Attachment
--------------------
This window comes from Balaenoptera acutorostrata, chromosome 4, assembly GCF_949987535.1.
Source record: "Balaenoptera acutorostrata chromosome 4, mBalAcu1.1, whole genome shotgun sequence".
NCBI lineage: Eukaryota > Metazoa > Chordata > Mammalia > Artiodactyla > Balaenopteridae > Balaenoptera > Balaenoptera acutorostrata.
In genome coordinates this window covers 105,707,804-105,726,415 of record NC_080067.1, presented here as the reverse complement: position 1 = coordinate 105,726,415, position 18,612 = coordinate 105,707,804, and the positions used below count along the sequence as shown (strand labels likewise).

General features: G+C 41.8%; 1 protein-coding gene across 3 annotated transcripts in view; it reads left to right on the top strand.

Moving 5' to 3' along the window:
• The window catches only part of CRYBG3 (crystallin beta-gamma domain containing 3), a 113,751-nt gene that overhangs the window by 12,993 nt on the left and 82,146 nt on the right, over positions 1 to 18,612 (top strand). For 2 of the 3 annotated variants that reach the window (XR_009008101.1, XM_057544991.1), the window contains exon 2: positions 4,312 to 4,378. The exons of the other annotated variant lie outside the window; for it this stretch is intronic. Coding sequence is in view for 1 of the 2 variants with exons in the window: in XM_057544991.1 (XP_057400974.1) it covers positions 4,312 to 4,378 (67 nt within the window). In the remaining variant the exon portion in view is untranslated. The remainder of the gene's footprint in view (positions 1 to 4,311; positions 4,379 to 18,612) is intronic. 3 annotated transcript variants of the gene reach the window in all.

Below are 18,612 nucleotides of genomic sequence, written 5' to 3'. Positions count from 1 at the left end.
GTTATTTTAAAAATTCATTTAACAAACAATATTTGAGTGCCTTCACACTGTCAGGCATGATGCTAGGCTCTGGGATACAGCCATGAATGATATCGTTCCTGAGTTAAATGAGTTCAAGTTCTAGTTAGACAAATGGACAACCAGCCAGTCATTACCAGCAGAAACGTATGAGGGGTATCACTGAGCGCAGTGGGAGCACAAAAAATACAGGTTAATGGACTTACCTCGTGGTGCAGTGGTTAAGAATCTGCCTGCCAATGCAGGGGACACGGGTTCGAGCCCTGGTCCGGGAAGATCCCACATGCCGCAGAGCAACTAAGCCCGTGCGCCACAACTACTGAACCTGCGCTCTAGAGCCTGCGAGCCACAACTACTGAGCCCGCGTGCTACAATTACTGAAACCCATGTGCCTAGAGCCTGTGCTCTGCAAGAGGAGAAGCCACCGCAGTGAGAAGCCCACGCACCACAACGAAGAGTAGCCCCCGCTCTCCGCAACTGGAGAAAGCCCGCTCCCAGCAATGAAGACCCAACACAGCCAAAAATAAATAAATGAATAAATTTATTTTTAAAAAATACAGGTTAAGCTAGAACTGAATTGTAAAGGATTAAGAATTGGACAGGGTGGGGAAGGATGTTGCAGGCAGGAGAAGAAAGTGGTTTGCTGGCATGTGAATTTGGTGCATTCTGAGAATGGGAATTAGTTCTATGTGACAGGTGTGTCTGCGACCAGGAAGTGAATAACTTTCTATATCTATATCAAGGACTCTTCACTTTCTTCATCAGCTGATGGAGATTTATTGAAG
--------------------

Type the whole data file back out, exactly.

This window comes from Balaenoptera acutorostrata, chromosome 4, assembly GCF_949987535.1.
Source record: "Balaenoptera acutorostrata chromosome 4, mBalAcu1.1, whole genome shotgun sequence".
NCBI lineage: Eukaryota > Metazoa > Chordata > Mammalia > Artiodactyla > Balaenopteridae > Balaenoptera > Balaenoptera acutorostrata.
In genome coordinates this window covers 105,707,804-105,726,415 of record NC_080067.1, presented here as the reverse complement: position 1 = coordinate 105,726,415, position 18,612 = coordinate 105,707,804, and the positions used below count along the sequence as shown (strand labels likewise).

General features: G+C 41.8%; 1 protein-coding gene across 3 annotated transcripts in view; it reads left to right on the top strand.

Moving 5' to 3' along the window:
• The window catches only part of CRYBG3 (crystallin beta-gamma domain containing 3), a 113,751-nt gene that overhangs the window by 12,993 nt on the left and 82,146 nt on the right, over positions 1 to 18,612 (top strand). For 2 of the 3 annotated variants that reach the window (XR_009008101.1, XM_057544991.1), the window contains exon 2: positions 4,312 to 4,378. The exons of the other annotated variant lie outside the window; for it this stretch is intronic. Coding sequence is in view for 1 of the 2 variants with exons in the window: in XM_057544991.1 (XP_057400974.1) it covers positions 4,312 to 4,378 (67 nt within the window). In the remaining variant the exon portion in view is untranslated. The remainder of the gene's footprint in view (positions 1 to 4,311; positions 4,379 to 18,612) is intronic. 3 annotated transcript variants of the gene reach the window in all.

Below are 18,612 nucleotides of genomic sequence, written 5' to 3'. Positions count from 1 at the left end.
GTTATTTTAAAAATTCATTTAACAAACAATATTTGAGTGCCTTCACACTGTCAGGCATGATGCTAGGCTCTGGGATACAGCCATGAATGATATCGTTCCTGAGTTAAATGAGTTCAAGTTCTAGTTAGACAAATGGACAACCAGCCAGTCATTACCAGCAGAAACGTATGAGGGGTATCACTGAGCGCAGTGGGAGCACAAAAAATACAGGTTAATGGACTTACCTCGTGGTGCAGTGGTTAAGAATCTGCCTGCCAATGCAGGGGACACGGGTTCGAGCCCTGGTCCGGGAAGATCCCACATGCCGCAGAGCAACTAAGCCCGTGCGCCACAACTACTGAACCTGCGCTCTAGAGCCTGCGAGCCACAACTACTGAGCCCGCGTGCTACAATTACTGAAACCCATGTGCCTAGAGCCTGTGCTCTGCAAGAGGAGAAGCCACCGCAGTGAGAAGCCCACGCACCACAACGAAGAGTAGCCCCCGCTCTCCGCAACTGGAGAAAGCCCGCTCCCAGCAATGAAGACCCAACACAGCCAAAAATAAATAAATGAATAAATTTATTTTTAAAAAATACAGGTTAAGCTAGAACTGAATTGTAAAGGATTAAGAATTGGACAGGGTGGGGAAGGATGTTGCAGGCAGGAGAAGAAAGTGGTTTGCTGGCATGTGAATTTGGTGCATTCTGAGAATGGGAATTAGTTCTATGTGACAGGTGTGTCTGCGACCAGGAAGTGAATAACTTTCTATATCTATATCAAGGACTCTTCACTTTCTTCATCAGCTGATGGAGATTTATTGAAG